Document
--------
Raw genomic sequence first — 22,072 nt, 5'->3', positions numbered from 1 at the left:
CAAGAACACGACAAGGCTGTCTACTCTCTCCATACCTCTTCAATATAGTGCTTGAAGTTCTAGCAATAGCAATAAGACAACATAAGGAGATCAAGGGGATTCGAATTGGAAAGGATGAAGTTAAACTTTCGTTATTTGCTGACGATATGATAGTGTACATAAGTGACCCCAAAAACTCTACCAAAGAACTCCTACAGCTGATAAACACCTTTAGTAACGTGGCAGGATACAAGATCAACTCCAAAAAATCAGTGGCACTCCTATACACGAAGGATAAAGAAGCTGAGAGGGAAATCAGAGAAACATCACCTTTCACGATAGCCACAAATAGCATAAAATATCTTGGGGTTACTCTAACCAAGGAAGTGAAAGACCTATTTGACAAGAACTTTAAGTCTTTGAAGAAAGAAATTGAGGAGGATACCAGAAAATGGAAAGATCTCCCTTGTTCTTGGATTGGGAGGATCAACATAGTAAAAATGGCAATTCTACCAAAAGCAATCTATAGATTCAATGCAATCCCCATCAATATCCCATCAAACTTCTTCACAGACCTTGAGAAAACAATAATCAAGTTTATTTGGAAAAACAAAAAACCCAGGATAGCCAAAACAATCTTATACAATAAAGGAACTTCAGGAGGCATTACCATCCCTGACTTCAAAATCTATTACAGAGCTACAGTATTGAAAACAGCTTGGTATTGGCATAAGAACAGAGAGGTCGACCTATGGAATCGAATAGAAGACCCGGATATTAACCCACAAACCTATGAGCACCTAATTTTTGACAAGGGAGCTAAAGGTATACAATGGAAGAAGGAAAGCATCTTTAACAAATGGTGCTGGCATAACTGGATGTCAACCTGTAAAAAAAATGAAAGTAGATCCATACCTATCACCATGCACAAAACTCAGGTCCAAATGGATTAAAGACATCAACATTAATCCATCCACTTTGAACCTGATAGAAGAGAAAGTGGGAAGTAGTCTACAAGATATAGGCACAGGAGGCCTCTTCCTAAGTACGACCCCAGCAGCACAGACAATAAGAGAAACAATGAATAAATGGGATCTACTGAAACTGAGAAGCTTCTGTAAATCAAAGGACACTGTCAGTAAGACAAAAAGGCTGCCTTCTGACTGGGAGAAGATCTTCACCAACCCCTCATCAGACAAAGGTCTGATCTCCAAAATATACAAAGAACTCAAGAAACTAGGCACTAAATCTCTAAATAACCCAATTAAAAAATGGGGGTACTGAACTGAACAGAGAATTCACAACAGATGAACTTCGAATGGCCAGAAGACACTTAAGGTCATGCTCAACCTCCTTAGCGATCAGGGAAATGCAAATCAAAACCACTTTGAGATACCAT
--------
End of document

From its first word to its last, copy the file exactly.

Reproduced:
Raw genomic sequence first — 22,072 nt, 5'->3', positions numbered from 1 at the left:
CAAGAACACGACAAGGCTGTCTACTCTCTCCATACCTCTTCAATATAGTGCTTGAAGTTCTAGCAATAGCAATAAGACAACATAAGGAGATCAAGGGGATTCGAATTGGAAAGGATGAAGTTAAACTTTCGTTATTTGCTGACGATATGATAGTGTACATAAGTGACCCCAAAAACTCTACCAAAGAACTCCTACAGCTGATAAACACCTTTAGTAACGTGGCAGGATACAAGATCAACTCCAAAAAATCAGTGGCACTCCTATACACGAAGGATAAAGAAGCTGAGAGGGAAATCAGAGAAACATCACCTTTCACGATAGCCACAAATAGCATAAAATATCTTGGGGTTACTCTAACCAAGGAAGTGAAAGACCTATTTGACAAGAACTTTAAGTCTTTGAAGAAAGAAATTGAGGAGGATACCAGAAAATGGAAAGATCTCCCTTGTTCTTGGATTGGGAGGATCAACATAGTAAAAATGGCAATTCTACCAAAAGCAATCTATAGATTCAATGCAATCCCCATCAATATCCCATCAAACTTCTTCACAGACCTTGAGAAAACAATAATCAAGTTTATTTGGAAAAACAAAAAACCCAGGATAGCCAAAACAATCTTATACAATAAAGGAACTTCAGGAGGCATTACCATCCCTGACTTCAAAATCTATTACAGAGCTACAGTATTGAAAACAGCTTGGTATTGGCATAAGAACAGAGAGGTCGACCTATGGAATCGAATAGAAGACCCGGATATTAACCCACAAACCTATGAGCACCTAATTTTTGACAAGGGAGCTAAAGGTATACAATGGAAGAAGGAAAGCATCTTTAACAAATGGTGCTGGCATAACTGGATGTCAACCTGTAAAAAAAATGAAAGTAGATCCATACCTATCACCATGCACAAAACTCAGGTCCAAATGGATTAAAGACATCAACATTAATCCATCCACTTTGAACCTGATAGAAGAGAAAGTGGGAAGTAGTCTACAAGATATAGGCACAGGAGGCCTCTTCCTAAGTACGACCCCAGCAGCACAGACAATAAGAGAAACAATGAATAAATGGGATCTACTGAAACTGAGAAGCTTCTGTAAATCAAAGGACACTGTCAGTAAGACAAAAAGGCTGCCTTCTGACTGGGAGAAGATCTTCACCAACCCCTCATCAGACAAAGGTCTGATCTCCAAAATATACAAAGAACTCAAGAAACTAGGCACTAAATCTCTAAATAACCCAATTAAAAAATGGGGGTACTGAACTGAACAGAGAATTCACAACAGATGAACTTCGAATGGCCAGAAGACACTTAAGGTCATGCTCAACCTCCTTAGCGATCAGGGAAATGCAAATCAAAACCACTTTGAGATACCAT